By Anna Pulley
By Erin Sherbert
By Chris Roberts
By Erin Sherbert
By Rachel Swan
By Joe Eskenazi
By Erin Sherbert
By Erin Sherbert
The U.S. version of SETI can be traced to a 1959 paper in the journal Nature by two Cornell University scientists who suggested that by scanning a quiet region of the radio spectrum, we might detect the activities of societies like our own. Earth, after all, had just gone from being an electromagnetically silent orb to one that veritably glowed with radio waves, which traveled endlessly through space.
As Soviet scientists spent piles of government money raising giant radio antennas, a smattering of U.S. astronomers undertook modest sky surveys of their own.
One, Frank Drake, picked up a signal that seemed to be exactly what he was looking for -- but, like other such false alarms since, it disappeared without a trace.
The U.S. government's romance with SETI began in 1971 with a NASA-sponsored academic study called "Project Cyclops." It concluded that U.S. radio-telescope technology had become advanced enough to detect signals broadcast from deep space by a society such as our own. It was entirely feasible to detect radio signals from an alien race, if only we tried hard enough, researchers decided.
Not only was it feasible, the report suggested, but imperative.
"One of the consequences of such extensive heavenly discourse would be the accumulation by all participants of an enormous body of knowledge handed down from race to race from the beginning of the communicative phase. Included in this galactic heritage we might expect to find the totality of the natural and social histories of countless planets and the species that evolved: a sort of cosmic archeological record of our own galaxy. Also included would be astronomical data ... [from] long dead races that would make plain the origin and fate of the universe," the report said, in a section titled "Some Reasons for the Search."
With this in mind, the Cyclops report proposed building a gigantic array of radio telescopes able to scan multiple radio frequencies with space-age sensitivity -- a sort of $10 billion police scanner tuned to the sky.
The idea was denounced as a boondoggle, and the telescopes were never built. Nonetheless, the report did live on as the seminal document in the SETI field, inspiring a generation of American scientists. Jill Tarter, director of the SETI Institute's sky survey, recalls first running across the report in the late 1970s, while she was a research assistant at UC Berkeley.
"And I read that from cover to cover," Tarter recalls. "I was just fascinated. I had never thought about it. I had never thought about what you could do about answering this very old question, and I just got hooked."
Since NASA was conceived, the search for extraterrestrials has been its unspoken raison d'etre.
Until man stepped onto the moon it wasn't at all clear that the dusty planetoid didn't harbor life. NASA's space probes -- most of which have an underlying mission of seeking life forms --are routinely armed with gold-plated aluminum plaques bearing descriptions of our race, in language another race would be likely to understand.
NASA is currently in the process of pooling billions of dollars into its Origins space program, whose principal missions include finding life outside Earth through the use of space probes and planet-searching telescopes -- but without ET-seeking radio telescopes.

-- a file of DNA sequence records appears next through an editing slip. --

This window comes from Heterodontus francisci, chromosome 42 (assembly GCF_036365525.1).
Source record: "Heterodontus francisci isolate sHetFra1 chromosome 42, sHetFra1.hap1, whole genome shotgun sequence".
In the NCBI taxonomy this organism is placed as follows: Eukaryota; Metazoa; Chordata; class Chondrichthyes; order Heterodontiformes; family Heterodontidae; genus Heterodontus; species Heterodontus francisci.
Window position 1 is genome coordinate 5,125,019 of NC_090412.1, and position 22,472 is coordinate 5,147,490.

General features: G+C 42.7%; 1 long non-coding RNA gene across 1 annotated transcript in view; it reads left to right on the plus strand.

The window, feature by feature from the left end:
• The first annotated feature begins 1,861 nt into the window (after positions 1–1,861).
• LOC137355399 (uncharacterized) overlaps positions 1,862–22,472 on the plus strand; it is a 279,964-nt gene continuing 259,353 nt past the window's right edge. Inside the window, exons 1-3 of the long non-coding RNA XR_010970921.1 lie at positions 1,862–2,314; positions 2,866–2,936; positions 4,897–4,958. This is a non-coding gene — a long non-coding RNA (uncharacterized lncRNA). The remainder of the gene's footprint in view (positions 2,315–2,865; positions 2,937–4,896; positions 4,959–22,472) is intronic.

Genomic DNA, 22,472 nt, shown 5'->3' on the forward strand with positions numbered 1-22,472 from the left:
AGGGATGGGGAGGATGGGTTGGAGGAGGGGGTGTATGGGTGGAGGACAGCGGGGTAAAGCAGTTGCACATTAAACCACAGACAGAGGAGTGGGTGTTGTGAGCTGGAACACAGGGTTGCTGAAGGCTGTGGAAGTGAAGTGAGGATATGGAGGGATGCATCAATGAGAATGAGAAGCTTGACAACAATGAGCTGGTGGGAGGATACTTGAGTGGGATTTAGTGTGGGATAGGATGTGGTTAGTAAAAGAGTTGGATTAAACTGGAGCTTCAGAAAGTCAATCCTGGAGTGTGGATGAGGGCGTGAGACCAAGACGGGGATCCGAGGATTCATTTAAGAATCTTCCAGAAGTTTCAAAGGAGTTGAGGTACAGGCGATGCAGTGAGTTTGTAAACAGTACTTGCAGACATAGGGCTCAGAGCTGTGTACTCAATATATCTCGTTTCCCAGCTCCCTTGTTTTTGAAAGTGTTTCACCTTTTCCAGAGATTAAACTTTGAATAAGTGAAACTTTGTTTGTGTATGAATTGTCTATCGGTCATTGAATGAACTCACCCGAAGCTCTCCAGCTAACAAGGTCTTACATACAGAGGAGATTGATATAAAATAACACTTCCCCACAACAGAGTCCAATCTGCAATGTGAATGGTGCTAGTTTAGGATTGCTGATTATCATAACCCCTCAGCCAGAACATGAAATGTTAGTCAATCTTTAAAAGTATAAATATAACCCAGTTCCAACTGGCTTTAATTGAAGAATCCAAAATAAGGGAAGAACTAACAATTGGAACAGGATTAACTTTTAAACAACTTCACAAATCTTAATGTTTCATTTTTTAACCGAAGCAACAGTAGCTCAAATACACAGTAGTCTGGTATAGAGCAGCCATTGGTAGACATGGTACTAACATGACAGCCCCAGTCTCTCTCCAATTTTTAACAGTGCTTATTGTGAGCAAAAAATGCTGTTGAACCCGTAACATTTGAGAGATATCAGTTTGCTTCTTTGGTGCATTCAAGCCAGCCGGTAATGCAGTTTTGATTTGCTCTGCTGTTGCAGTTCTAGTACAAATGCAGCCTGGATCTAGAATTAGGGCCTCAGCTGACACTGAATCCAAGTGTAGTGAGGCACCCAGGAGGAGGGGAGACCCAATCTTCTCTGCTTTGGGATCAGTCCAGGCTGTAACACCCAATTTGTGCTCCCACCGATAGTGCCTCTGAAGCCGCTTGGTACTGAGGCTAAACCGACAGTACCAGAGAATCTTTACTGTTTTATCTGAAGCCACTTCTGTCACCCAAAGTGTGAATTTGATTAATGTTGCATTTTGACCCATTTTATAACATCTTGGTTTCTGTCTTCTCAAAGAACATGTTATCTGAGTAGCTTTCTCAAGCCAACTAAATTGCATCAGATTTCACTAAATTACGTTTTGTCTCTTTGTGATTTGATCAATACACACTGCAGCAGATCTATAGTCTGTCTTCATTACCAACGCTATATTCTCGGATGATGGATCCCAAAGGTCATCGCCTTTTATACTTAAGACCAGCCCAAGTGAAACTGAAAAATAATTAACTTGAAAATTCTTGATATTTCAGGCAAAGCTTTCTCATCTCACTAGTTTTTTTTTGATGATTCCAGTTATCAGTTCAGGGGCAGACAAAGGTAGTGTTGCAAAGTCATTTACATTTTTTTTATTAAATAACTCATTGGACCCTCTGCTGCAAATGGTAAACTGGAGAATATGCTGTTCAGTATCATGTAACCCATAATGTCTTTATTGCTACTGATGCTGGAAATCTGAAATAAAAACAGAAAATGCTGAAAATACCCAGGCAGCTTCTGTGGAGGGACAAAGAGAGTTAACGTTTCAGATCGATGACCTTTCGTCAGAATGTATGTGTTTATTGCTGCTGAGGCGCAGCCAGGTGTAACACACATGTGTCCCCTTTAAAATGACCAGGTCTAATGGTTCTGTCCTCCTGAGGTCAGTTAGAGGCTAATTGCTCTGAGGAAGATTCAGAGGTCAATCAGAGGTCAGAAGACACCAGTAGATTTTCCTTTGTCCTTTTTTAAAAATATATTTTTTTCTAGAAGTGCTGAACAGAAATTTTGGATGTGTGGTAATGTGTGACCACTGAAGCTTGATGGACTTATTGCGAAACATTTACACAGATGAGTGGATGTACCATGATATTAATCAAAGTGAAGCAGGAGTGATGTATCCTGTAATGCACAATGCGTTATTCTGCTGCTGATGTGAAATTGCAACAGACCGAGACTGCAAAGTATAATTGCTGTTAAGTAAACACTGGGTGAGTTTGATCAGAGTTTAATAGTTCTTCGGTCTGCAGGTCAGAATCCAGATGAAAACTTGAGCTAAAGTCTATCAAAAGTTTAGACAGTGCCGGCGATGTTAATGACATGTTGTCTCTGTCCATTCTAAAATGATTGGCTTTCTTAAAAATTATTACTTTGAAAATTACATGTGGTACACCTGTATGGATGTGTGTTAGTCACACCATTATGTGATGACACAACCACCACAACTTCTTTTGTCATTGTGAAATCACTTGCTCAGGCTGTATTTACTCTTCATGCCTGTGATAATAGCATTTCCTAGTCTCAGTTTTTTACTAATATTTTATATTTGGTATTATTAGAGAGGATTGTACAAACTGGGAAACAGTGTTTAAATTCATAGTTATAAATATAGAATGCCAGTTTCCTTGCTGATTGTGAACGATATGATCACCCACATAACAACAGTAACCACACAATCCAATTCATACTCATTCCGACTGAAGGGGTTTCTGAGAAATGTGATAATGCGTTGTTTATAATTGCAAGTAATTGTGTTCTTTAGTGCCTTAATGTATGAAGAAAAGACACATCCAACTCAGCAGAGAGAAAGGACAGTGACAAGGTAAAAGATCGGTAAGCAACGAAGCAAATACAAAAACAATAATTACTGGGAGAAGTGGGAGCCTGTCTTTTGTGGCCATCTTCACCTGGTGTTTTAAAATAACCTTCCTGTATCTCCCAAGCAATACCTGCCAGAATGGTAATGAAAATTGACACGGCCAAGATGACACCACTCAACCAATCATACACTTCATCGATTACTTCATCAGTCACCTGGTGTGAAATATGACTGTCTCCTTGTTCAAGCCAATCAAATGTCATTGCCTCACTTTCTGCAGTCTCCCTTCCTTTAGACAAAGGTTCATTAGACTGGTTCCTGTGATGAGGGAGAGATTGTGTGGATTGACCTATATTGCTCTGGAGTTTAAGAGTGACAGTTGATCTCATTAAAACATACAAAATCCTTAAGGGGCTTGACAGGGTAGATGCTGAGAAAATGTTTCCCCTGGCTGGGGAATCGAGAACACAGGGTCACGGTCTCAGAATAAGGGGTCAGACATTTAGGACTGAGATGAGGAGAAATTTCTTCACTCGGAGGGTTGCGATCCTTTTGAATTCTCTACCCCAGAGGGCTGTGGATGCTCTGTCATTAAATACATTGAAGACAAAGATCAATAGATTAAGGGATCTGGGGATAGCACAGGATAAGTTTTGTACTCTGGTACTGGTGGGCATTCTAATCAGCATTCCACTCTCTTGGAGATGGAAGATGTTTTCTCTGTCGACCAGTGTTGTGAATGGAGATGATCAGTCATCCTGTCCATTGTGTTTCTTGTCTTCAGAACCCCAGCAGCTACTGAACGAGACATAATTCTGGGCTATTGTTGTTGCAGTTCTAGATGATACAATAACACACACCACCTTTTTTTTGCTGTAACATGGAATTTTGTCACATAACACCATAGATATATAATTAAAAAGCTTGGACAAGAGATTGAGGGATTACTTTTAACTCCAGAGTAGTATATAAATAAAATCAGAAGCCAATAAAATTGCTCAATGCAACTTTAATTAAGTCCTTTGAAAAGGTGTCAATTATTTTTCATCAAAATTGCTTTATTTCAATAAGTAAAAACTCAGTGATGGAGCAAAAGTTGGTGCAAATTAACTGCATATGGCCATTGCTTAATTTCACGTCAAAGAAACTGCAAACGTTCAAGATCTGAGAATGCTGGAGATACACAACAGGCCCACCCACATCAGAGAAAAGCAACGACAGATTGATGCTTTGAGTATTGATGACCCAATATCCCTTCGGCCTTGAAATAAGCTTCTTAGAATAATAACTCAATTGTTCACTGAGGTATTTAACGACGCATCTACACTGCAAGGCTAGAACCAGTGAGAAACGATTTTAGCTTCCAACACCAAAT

Future missions to Mars are aimed at resolving the question of whether there was, or is, life there. The agency plans to send a probe to Europa, Jupiter's icy moon, perhaps to explore the Europan oceans and sift about for life, scientists at NASA Ames Research Center say.
Indeed, NASA's participation in SETI has lent to the search's status as a serious area of science. But that participation has also contributed to SETI's X-Files side, the giggle factor so apparent in congressional discussions of the program.
Myriad mentions of SETI on the Internet appear in UFO chat rooms and on conspiracy-theory Web pages, despite the earnest attempts of SETI researchers to distance themselves from that crowd.
Foremost among the contributors to SETI's sci-fi reputation is the Cy-clops report. Tucked among the study's mathematical equations, charts, and graphs are pages of fanciful thinking, bizarre claims, and promises of messianic salvation in the event aliens are discovered.
"The establishment of interstellar contact may greatly prolong the life expectancy of the race that does so," the report concludes. "Those races that have solved their ecological and sociological problems and are therefore very long lived may already be in mutual contact sharing an inconceivably vast pool of knowledge. Access to this 'galactic heritage' may well prove to be the salvation of any race whose technological prowess qualifies it."
John Billingham, the physician who directed the Project Cyclops study with Hewlett Packard executive Bernard Oliver, spent much of his NASA career obtaining agency funding for a SETI search and eventually became director of the NASA SETI program. After a stint as the SETI Institute's senior scientist, Billingham retired to a ranch in Grass Valley.
With his years of experience as a director of NASA's life sciences division, Billingham served as an effective bureaucratic protector of SETI. But his sometimes less-than-scientific approach to the field has caused discomfort among astrophysicists.